Risa L. Goluboff is the first female dean of the University of Virginia School of Law, where she is also the Arnold H. Leon Professor of Law and a professor of history. Goluboff's scholarship focuses on the history of civil rights, labor, and constitutional law in the twentieth century. Her first book, The Lost Promise of Civil Rights (2007), won the Order of the Coif Book Award and the Law and Society Association's James Willard Hurst Prize. She is also a coeditor of Civil Rights Stories (2008). Her Vagrant Nation: Police Power, Constitutional Change, and the Making of the 1960s (2016) received the American Historical Association’s Littleton-Griswold Prize, the Lillian Smith Book Award, the John Phillip Reid Book Award, and the David J. Langum, Sr. Prize in American Legal History, among other honors. A recipient of her university's All-University Teaching Award in 2011, she co-hosts the UVA Law School podcast “Common Law” and also chaired the university-wide committee charged with responding to the white supremacist and neo-Nazi rallies in Charlottesville in August 2017.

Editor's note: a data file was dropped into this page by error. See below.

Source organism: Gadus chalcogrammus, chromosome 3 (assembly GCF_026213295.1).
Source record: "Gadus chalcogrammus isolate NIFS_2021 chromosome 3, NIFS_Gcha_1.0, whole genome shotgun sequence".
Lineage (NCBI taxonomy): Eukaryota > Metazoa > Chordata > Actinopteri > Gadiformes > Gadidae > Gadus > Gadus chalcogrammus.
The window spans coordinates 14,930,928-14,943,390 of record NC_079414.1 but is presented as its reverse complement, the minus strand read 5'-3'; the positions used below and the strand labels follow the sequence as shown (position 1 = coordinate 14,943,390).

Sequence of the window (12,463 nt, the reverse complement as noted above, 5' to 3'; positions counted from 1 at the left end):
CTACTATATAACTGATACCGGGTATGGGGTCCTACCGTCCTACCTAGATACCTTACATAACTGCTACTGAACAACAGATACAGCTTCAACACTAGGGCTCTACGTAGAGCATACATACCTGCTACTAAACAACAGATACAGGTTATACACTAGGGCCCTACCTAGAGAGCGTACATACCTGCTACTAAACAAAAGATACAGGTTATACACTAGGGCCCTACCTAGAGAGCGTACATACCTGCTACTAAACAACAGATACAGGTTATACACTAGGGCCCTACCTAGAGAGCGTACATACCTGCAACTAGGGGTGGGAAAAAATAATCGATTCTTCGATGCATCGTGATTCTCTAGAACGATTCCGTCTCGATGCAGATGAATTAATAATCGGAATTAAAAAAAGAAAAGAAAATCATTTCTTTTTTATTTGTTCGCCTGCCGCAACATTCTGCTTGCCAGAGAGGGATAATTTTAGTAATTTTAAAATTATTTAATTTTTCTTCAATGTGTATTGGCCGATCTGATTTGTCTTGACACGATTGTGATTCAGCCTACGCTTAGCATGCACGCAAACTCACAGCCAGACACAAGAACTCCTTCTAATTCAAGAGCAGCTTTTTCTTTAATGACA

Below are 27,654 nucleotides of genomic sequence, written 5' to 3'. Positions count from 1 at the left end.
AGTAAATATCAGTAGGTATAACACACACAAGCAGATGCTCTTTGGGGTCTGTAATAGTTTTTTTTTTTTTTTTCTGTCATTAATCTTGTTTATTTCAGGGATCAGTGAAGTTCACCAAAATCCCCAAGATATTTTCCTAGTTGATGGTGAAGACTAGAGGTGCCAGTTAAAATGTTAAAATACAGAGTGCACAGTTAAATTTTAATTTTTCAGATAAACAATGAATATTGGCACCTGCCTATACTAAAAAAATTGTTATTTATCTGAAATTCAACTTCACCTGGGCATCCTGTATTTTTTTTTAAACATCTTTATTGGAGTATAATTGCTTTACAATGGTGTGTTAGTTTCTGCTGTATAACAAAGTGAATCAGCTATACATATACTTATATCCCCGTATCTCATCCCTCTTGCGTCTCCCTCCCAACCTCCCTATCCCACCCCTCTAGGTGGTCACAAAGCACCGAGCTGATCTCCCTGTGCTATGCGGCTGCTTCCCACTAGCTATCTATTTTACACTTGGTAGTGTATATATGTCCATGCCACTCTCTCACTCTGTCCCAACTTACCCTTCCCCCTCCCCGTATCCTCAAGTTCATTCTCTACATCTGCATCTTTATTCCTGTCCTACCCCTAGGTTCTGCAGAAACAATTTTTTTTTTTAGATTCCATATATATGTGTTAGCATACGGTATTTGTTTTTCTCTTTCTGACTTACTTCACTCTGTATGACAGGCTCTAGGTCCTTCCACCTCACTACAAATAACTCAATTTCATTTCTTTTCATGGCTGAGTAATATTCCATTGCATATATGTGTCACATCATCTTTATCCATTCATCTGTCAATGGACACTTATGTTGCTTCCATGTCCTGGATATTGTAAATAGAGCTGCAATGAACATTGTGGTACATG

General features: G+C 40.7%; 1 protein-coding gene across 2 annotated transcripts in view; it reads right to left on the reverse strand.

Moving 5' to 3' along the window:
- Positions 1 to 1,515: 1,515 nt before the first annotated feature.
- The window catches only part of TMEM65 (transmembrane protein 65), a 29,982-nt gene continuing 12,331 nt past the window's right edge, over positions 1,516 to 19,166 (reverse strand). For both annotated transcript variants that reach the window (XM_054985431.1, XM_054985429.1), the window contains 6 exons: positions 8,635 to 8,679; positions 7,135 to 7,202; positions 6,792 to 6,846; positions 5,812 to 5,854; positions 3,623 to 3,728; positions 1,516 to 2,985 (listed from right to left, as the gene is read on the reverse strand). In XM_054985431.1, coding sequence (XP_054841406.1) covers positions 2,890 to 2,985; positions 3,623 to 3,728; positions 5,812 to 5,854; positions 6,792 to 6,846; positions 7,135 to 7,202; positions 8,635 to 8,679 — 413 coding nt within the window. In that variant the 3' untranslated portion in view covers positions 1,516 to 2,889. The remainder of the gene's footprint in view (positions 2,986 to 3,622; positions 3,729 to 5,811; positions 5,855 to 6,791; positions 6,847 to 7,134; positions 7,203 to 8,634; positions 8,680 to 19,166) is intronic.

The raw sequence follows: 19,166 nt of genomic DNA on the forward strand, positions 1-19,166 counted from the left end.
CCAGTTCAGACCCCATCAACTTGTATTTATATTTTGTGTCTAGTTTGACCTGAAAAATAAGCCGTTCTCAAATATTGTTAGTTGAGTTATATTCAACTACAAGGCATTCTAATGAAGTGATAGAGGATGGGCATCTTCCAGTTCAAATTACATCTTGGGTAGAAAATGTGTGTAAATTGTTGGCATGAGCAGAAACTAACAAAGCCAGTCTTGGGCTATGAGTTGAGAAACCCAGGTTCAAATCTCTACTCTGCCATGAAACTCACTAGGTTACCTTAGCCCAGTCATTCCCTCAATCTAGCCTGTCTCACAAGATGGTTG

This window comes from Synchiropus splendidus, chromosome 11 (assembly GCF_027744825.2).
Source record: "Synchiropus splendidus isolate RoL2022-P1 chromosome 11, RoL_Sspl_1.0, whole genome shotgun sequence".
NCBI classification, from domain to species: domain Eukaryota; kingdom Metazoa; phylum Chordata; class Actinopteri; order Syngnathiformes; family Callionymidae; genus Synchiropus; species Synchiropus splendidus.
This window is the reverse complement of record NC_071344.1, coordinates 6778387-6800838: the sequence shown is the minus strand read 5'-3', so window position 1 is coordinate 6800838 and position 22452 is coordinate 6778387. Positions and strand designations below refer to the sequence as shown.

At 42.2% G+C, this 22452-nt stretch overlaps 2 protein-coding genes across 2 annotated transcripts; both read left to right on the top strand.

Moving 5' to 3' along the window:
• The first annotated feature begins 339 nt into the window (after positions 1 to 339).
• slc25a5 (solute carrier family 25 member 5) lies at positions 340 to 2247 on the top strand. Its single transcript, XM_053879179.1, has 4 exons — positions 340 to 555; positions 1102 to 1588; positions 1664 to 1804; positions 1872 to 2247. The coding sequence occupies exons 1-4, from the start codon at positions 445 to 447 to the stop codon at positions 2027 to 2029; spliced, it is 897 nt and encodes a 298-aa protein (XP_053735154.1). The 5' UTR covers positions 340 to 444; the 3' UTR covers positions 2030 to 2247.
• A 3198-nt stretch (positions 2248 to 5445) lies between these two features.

What does one do in the face of newly public, aggressive, and violent forms of white supremacy? How does one put what happened in Charlottesville in historical perspective? What new legal questions, involving the First Amendment, the Second Amendment, and racial equality, need to be asked?